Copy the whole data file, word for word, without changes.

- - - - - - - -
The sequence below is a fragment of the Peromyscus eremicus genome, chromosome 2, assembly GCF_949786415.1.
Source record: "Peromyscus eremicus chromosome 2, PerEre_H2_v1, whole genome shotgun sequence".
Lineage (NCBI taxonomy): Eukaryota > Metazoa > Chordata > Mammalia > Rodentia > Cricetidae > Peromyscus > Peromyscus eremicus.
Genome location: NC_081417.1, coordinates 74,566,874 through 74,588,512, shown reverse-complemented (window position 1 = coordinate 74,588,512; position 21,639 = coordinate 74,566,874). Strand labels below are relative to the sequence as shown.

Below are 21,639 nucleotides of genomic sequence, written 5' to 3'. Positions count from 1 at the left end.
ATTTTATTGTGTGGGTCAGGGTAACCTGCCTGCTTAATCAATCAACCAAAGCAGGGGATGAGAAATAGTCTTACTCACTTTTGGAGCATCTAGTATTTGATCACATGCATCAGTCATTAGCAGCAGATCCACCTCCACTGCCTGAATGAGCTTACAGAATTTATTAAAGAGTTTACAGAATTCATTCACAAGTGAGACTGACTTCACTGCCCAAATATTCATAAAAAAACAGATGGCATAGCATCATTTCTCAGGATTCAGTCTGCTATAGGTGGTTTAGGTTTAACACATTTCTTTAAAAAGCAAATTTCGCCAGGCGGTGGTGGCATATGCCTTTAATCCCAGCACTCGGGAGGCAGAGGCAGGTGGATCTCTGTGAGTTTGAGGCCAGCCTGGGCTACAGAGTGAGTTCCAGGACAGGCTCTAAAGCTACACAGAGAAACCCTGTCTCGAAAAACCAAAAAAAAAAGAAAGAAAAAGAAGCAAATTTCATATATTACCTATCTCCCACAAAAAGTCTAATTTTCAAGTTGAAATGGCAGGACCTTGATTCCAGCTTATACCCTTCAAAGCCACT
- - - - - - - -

The sequence below is a fragment of the Peromyscus eremicus genome, chromosome 2, assembly GCF_949786415.1.
Source record: "Peromyscus eremicus chromosome 2, PerEre_H2_v1, whole genome shotgun sequence".
Lineage (NCBI taxonomy): Eukaryota > Metazoa > Chordata > Mammalia > Rodentia > Cricetidae > Peromyscus > Peromyscus eremicus.
Genome location: NC_081417.1, coordinates 74,566,874 through 74,588,512, shown reverse-complemented (window position 1 = coordinate 74,588,512; position 21,639 = coordinate 74,566,874). Strand labels below are relative to the sequence as shown.

Below are 21,639 nucleotides of genomic sequence, written 5' to 3'. Positions count from 1 at the left end.
ATTTTATTGTGTGGGTCAGGGTAACCTGCCTGCTTAATCAATCAACCAAAGCAGGGGATGAGAAATAGTCTTACTCACTTTTGGAGCATCTAGTATTTGATCACATGCATCAGTCATTAGCAGCAGATCCACCTCCACTGCCTGAATGAGCTTACAGAATTTATTAAAGAGTTTACAGAATTCATTCACAAGTGAGACTGACTTCACTGCCCAAATATTCATAAAAAAACAGATGGCATAGCATCATTTCTCAGGATTCAGTCTGCTATAGGTGGTTTAGGTTTAACACATTTCTTTAAAAAGCAAATTTCGCCAGGCGGTGGTGGCATATGCCTTTAATCCCAGCACTCGGGAGGCAGAGGCAGGTGGATCTCTGTGAGTTTGAGGCCAGCCTGGGCTACAGAGTGAGTTCCAGGACAGGCTCTAAAGCTACACAGAGAAACCCTGTCTCGAAAAACCAAAAAAAAAAGAAAGAAAAAGAAGCAAATTTCATATATTACCTATCTCCCACAAAAAGTCTAATTTTCAAGTTGAAATGGCAGGACCTTGATTCCAGCTTATACCCTTCAAAGCCACT